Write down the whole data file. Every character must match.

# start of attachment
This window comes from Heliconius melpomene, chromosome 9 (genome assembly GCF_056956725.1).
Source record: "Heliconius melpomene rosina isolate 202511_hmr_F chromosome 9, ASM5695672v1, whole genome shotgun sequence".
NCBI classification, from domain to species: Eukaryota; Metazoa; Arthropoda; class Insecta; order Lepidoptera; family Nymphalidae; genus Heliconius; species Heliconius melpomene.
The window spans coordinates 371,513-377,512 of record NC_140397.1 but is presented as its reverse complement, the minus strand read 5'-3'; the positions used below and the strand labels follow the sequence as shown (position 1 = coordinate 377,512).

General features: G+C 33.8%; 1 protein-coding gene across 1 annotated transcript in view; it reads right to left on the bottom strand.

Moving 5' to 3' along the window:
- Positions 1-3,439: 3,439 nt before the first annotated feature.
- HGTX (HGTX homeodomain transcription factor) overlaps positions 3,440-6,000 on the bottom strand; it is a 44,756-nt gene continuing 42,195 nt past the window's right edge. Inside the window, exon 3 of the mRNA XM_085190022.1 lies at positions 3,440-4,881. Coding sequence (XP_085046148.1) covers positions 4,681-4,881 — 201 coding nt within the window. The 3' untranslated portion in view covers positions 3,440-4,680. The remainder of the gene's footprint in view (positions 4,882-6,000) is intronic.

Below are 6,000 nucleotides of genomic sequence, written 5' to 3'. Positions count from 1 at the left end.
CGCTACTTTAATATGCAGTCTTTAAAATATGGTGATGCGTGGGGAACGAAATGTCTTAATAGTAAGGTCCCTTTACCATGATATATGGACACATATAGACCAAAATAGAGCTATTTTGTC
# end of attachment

This window comes from Heliconius melpomene, chromosome 9 (genome assembly GCF_056956725.1).
Source record: "Heliconius melpomene rosina isolate 202511_hmr_F chromosome 9, ASM5695672v1, whole genome shotgun sequence".
NCBI classification, from domain to species: Eukaryota; Metazoa; Arthropoda; class Insecta; order Lepidoptera; family Nymphalidae; genus Heliconius; species Heliconius melpomene.
The window spans coordinates 371,513-377,512 of record NC_140397.1 but is presented as its reverse complement, the minus strand read 5'-3'; the positions used below and the strand labels follow the sequence as shown (position 1 = coordinate 377,512).

General features: G+C 33.8%; 1 protein-coding gene across 1 annotated transcript in view; it reads right to left on the bottom strand.

Moving 5' to 3' along the window:
- Positions 1-3,439: 3,439 nt before the first annotated feature.
- HGTX (HGTX homeodomain transcription factor) overlaps positions 3,440-6,000 on the bottom strand; it is a 44,756-nt gene continuing 42,195 nt past the window's right edge. Inside the window, exon 3 of the mRNA XM_085190022.1 lies at positions 3,440-4,881. Coding sequence (XP_085046148.1) covers positions 4,681-4,881 — 201 coding nt within the window. The 3' untranslated portion in view covers positions 3,440-4,680. The remainder of the gene's footprint in view (positions 4,882-6,000) is intronic.

Below are 6,000 nucleotides of genomic sequence, written 5' to 3'. Positions count from 1 at the left end.
CGCTACTTTAATATGCAGTCTTTAAAATATGGTGATGCGTGGGGAACGAAATGTCTTAATAGTAAGGTCCCTTTACCATGATATATGGACACATATAGACCAAAATAGAGCTATTTTGTC